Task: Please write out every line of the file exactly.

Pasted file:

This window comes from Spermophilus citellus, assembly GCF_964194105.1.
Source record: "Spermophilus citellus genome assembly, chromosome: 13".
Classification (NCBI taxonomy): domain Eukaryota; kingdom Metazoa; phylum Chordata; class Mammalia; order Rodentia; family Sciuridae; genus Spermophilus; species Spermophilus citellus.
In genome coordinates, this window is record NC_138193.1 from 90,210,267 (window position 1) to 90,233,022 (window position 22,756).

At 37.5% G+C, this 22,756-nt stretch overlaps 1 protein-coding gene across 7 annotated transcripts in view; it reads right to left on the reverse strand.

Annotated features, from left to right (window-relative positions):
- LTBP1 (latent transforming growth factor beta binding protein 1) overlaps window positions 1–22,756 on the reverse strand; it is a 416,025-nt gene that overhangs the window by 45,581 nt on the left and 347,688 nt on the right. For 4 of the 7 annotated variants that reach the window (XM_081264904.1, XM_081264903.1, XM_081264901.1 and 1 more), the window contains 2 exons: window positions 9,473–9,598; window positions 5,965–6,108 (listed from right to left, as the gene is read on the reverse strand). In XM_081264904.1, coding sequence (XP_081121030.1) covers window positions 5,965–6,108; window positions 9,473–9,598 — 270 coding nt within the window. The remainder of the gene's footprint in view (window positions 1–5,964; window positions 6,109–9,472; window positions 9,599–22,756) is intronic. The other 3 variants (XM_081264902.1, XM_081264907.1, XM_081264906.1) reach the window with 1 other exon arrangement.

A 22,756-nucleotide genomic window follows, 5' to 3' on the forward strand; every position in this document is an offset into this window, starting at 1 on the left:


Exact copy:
This window comes from Spermophilus citellus, assembly GCF_964194105.1.
Source record: "Spermophilus citellus genome assembly, chromosome: 13".
Classification (NCBI taxonomy): domain Eukaryota; kingdom Metazoa; phylum Chordata; class Mammalia; order Rodentia; family Sciuridae; genus Spermophilus; species Spermophilus citellus.
In genome coordinates, this window is record NC_138193.1 from 90,210,267 (window position 1) to 90,233,022 (window position 22,756).

At 37.5% G+C, this 22,756-nt stretch overlaps 1 protein-coding gene across 7 annotated transcripts in view; it reads right to left on the reverse strand.

Annotated features, from left to right (window-relative positions):
- LTBP1 (latent transforming growth factor beta binding protein 1) overlaps window positions 1–22,756 on the reverse strand; it is a 416,025-nt gene that overhangs the window by 45,581 nt on the left and 347,688 nt on the right. For 4 of the 7 annotated variants that reach the window (XM_081264904.1, XM_081264903.1, XM_081264901.1 and 1 more), the window contains 2 exons: window positions 9,473–9,598; window positions 5,965–6,108 (listed from right to left, as the gene is read on the reverse strand). In XM_081264904.1, coding sequence (XP_081121030.1) covers window positions 5,965–6,108; window positions 9,473–9,598 — 270 coding nt within the window. The remainder of the gene's footprint in view (window positions 1–5,964; window positions 6,109–9,472; window positions 9,599–22,756) is intronic. The other 3 variants (XM_081264902.1, XM_081264907.1, XM_081264906.1) reach the window with 1 other exon arrangement.

A 22,756-nucleotide genomic window follows, 5' to 3' on the forward strand; every position in this document is an offset into this window, starting at 1 on the left: